Just two days before Vladimir Putin met Barroso in Brussels last week, back in Russia, Russian authorities were busy threatening Khimki activist Yevgenia Chirikova that her children would be taken away from her. A week before, Russian police had arrested her colleague, Alla Chernyshova, together with her daughters of 4 and 6, detaining them for several hours on bogus claims that Chernyshova had been responsible for a false bomb threat.
The authoritaian sabre rattlig agaisnt Chirikova and Chernyshova was but the latest in a string of harassment and threats – some nearly lethal – unleashed against those who would save the ancient oak wood from evisceration.
Chirikova and Chernyshyova are members of the Movement for the Defence of Khimki Forest, a group trying to prevent the construction of a section of the St. Petersburg-Moscow motorway (15-58 km) through the Khimki forest, one of the few natural areas left for inhabitants of the wider Moscow area. In November 2009, Prime Minister Putin ruled the change of status of the Khimki forest, from protected area to lands zoned “for transport and infrastructure,” a move critics say was illegal.
French construction giant Vinci is now in charge of constructing the motorway.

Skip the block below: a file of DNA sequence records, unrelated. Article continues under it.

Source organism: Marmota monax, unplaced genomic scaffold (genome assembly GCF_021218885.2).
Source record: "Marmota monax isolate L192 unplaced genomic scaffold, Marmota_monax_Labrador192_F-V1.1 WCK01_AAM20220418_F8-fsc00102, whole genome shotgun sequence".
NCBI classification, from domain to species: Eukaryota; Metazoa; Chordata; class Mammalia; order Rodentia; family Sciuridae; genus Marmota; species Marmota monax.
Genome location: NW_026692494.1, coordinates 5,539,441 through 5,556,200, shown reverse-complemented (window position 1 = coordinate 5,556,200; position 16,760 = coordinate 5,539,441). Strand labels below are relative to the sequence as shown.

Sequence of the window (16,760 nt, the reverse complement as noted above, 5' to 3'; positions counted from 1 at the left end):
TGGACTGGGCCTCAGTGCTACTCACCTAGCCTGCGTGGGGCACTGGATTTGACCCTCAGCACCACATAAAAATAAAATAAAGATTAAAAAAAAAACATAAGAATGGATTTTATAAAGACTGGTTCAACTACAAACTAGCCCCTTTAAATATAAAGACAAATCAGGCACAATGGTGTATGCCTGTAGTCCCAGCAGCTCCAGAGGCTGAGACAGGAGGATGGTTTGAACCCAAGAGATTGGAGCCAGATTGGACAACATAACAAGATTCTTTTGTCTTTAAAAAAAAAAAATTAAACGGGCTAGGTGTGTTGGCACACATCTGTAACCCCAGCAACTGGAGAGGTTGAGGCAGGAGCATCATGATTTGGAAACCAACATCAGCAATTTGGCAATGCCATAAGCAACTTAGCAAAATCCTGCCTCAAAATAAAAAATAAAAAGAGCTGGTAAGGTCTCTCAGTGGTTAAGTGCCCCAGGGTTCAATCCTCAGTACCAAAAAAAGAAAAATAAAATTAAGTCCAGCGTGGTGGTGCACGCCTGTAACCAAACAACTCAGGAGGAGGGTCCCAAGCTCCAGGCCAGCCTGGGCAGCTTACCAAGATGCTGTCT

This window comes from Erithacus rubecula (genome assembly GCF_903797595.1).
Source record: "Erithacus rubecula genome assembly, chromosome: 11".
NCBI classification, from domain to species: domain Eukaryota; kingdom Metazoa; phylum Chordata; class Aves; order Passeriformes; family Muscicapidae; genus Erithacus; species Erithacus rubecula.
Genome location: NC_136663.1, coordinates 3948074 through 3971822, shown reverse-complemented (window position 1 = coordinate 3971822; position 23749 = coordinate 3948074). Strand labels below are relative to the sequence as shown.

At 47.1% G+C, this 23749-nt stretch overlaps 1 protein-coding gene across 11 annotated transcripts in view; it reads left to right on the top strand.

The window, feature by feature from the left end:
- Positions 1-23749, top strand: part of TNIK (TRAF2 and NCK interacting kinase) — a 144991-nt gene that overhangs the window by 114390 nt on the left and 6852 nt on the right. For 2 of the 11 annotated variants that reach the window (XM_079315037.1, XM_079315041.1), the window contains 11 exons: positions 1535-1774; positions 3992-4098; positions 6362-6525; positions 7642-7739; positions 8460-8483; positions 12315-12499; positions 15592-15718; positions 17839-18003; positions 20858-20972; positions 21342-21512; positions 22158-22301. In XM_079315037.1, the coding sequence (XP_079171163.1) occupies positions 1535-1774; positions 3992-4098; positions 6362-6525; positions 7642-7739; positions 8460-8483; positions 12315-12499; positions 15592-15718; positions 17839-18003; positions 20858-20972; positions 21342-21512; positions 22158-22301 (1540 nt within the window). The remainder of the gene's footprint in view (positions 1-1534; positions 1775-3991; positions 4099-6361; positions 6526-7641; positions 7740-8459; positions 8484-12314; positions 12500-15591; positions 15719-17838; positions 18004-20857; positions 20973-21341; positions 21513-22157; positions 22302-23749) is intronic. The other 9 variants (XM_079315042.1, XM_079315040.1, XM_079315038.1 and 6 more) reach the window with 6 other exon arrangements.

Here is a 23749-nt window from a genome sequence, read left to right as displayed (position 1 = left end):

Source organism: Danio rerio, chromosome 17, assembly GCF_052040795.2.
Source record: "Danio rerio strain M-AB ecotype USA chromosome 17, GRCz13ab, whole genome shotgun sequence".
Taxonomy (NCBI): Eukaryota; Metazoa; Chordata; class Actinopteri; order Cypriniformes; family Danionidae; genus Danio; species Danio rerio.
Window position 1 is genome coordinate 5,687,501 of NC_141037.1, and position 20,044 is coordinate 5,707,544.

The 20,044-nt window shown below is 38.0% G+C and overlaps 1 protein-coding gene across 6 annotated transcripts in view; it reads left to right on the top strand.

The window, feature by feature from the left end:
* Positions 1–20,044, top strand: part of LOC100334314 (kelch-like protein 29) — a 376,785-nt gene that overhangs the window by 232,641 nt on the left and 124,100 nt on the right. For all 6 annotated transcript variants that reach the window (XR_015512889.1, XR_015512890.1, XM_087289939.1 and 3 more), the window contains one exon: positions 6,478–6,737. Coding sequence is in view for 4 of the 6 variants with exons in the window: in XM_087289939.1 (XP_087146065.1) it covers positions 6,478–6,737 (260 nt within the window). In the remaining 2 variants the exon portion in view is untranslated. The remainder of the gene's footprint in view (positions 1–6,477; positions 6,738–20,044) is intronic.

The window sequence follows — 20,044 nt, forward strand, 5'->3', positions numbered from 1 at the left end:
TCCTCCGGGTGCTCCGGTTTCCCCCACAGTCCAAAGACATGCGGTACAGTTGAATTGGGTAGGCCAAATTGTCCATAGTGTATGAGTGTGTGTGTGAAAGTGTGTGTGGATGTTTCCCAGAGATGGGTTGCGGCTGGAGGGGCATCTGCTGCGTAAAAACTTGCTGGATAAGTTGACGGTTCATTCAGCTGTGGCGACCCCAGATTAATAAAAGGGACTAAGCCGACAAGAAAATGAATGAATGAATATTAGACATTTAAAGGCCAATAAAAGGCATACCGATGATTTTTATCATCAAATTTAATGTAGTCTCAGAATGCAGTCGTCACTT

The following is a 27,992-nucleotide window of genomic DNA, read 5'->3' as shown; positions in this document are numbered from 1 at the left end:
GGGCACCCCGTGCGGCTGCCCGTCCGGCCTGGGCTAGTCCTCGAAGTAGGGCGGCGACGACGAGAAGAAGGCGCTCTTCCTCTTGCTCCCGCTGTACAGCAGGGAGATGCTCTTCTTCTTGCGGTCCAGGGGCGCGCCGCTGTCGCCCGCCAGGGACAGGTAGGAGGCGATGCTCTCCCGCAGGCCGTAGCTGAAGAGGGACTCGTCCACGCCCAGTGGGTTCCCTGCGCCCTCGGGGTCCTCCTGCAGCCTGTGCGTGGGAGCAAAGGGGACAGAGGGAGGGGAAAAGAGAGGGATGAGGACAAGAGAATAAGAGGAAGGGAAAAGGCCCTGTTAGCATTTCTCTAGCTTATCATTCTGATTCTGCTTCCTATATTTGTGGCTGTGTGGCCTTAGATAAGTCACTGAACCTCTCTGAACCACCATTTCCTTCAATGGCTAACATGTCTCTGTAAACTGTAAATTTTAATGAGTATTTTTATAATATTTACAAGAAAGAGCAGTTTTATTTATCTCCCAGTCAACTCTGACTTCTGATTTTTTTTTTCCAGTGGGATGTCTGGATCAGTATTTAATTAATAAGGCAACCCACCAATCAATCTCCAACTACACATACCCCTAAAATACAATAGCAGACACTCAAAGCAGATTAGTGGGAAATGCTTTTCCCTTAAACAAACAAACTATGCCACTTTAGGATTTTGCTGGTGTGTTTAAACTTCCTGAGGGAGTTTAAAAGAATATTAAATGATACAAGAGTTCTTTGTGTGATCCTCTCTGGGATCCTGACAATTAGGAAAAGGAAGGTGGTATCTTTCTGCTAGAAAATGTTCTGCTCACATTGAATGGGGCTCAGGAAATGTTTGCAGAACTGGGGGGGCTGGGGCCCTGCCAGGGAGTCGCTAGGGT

Although there are several possible routes for the Moscow-Saint Petersburg toll road, planners have chosen the route that will destroy the forest by splitting it into at least four isolated segments.
The felling of the trees started last summer, but it was halted after a few weeks by President Dmitry Medvedev in reponse to protests from Russian and international environmentalists.
Yet the construction gained a new lease of life at the end of last year, after a government review unsurprisingly concluded in December that the route through the forest was the best alternative. The government’s conclusions are squarely opposed by an independent study initiated by environmental groups and authored by 18 experts in the field of environmental protection, environmental law, forestry, urban planning and transport development: handed to Medvedev in early February, this analysis concludes that widening an existing road, together with developing electric public transport, would be optimal.